Twenty-five plots (a combination of variety and rootstock) were used for this study, with a completely randomized factorial design. Each plot was composed of six trees spaced at 6 m × 2.5 m.
Twenty lemons from each tree in each plot were collected. Next, the lemons were manually peeled with a peeler (no albedo was collected). Subsequently, the lemon peels were crushed with a grinder (Delhi model 180 W; Moulinex, Alençon, France) for 3 min and kept at −20 °C until analysis.

2.2. Determination of Volatile Compounds

For the determination of the volatile compounds, the essential oil was extracted using the protocol described by El-Zaeddi et al. [26] with slight modifications. Hydrodistillation (HD) using a Deryng system was used for isolating the essential oil in the lemons. Sixty grams of crushed lemon skin was placed in a 500 mL round-bottom flask with 200 mL of distilled water and 200 µL of isoamyl acetate, which was used as an internal standard. Once the mixture was boiling for 5 min, 2 mL of the essential oil was collected in a vial of 2.5 mL and maintained in refrigerated storage (4 °C) until the gas chromatography-mass spectrometry (GC-MS) analyses were conducted. All the samples were extracted in triplicate.
Volatile compounds were analyzed and identified using a Shimadzu GC-17A gas chromatograph coupled to a Shimadzu QP-5050A mass-spectrometry detector (Shimadzu Corporation, Kyoto, Japan). The GC-MS system was equipped with a Supelco (Supelco, Inc., Bellefonte, PA, USA) SLB-5 MS column (fused silica) 30 m × 0.25 mm, with a film thickness of 0.25 μm. The carrier gas used for this analysis was helium kept at a column flow rate of 0.6 mL min−1 and a total flow of 181.2 mL min−1 in a split ratio of 1:300. The program started with an increase of 3 °C min−1 from 80 to 170 °C. Afterwards, the temperature was increased at 25 °C·min−1 to 300 °C, maintaining this final temperature for 1 min. The temperature of the detector was 300 °C, and it was 230 °C for the injector.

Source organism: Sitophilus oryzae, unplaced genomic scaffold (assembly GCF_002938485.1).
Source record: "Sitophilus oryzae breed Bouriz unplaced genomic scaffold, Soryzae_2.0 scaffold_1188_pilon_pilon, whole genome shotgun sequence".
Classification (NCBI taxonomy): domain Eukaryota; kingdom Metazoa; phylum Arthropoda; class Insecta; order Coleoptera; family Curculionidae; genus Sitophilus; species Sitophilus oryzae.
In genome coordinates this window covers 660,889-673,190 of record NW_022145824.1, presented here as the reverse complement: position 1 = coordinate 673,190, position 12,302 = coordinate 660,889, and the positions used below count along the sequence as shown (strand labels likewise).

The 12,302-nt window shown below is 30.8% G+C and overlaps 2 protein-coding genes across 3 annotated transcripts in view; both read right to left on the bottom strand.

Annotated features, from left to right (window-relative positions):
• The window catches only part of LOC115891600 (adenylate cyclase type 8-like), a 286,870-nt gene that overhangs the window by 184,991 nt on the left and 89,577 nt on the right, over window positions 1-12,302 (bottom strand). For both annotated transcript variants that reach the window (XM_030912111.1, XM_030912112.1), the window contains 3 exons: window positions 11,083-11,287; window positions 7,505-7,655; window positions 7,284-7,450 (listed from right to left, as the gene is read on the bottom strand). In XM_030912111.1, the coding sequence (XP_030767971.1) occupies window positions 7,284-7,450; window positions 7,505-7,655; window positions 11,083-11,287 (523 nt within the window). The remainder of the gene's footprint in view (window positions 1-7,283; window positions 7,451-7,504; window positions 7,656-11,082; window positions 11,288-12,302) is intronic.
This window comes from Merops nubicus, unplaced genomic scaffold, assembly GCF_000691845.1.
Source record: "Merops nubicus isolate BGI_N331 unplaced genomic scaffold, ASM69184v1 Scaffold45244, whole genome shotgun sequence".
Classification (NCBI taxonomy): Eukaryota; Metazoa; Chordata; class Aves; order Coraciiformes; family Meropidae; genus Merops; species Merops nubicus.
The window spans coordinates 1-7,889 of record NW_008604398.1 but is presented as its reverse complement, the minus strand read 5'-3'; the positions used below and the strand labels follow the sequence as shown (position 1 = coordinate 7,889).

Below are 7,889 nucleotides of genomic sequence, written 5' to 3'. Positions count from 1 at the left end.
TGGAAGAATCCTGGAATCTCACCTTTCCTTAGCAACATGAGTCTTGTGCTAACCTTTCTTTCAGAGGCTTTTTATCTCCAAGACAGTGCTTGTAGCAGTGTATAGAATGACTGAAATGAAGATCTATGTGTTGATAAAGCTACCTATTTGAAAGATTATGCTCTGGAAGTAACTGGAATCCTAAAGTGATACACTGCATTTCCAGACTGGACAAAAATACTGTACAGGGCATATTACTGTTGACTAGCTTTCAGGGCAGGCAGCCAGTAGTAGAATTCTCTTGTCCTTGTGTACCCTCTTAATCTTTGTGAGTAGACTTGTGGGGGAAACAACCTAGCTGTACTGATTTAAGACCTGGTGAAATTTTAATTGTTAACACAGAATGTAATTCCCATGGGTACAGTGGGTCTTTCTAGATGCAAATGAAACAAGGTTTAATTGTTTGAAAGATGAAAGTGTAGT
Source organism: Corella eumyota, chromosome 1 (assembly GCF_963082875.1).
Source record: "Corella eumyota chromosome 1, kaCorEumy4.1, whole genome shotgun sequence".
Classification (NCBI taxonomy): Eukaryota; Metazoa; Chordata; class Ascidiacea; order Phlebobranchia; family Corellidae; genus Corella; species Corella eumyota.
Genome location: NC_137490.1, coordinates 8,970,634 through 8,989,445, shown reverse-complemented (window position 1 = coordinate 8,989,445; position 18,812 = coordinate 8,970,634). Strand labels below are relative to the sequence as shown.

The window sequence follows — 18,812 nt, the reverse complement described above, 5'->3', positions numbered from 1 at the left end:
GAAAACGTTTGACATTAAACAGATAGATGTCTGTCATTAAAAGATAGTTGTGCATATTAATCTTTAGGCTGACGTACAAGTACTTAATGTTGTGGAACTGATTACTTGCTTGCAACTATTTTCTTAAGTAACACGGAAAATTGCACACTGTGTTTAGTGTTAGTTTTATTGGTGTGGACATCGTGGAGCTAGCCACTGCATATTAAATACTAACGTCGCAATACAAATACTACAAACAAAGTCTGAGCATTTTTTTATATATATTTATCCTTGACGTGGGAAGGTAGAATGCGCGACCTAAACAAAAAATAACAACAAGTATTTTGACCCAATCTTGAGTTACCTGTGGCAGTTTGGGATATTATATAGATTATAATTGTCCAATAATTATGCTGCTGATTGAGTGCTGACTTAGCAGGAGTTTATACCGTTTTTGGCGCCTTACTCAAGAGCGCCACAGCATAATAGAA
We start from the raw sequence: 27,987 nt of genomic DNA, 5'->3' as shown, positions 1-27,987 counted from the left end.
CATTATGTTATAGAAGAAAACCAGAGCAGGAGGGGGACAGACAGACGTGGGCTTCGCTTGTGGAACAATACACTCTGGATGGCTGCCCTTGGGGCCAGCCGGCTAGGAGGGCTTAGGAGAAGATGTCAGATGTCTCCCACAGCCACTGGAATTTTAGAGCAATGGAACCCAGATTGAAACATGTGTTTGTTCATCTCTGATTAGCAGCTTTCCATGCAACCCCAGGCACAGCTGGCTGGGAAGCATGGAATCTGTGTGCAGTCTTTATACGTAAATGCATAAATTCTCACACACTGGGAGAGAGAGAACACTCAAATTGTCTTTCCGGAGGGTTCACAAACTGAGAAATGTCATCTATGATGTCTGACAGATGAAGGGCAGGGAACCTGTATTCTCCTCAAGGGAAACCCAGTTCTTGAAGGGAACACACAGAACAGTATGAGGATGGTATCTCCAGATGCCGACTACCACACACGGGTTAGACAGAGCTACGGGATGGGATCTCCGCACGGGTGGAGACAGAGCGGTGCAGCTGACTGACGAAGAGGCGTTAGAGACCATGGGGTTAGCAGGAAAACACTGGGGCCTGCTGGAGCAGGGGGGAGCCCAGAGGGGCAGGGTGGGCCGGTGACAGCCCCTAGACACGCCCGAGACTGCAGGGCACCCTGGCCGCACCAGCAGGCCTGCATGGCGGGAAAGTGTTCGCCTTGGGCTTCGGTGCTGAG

Three methods were used to identify volatile compounds: (1) retention rates and their comparison with those in the literature; (2) retention times of pure chemical compounds; (3) mass spectra of authentic chemical compounds and the spectral library of the National Institute of Standards and Technology (NIST) database. In this study, only fully identified compounds have been described. The analysis of the volatile composition was run in triplicate for each extraction and the results were expressed as the concentration of each of the volatile compounds as well as the concentration of the main chemical families of compounds.

2.3. Statistical Analysis

Two-way analysis of variance (ANOVA) and Tukey’s multiple range test were performed to compare experimental data and to determine significant differences among varieties and rootstock (p < 0.05). Principal component analysis (PCA) using Pearson correlation was also run. The software XLSTAT (Addinsoft 2016.02.270444 version, Paris, France) was used.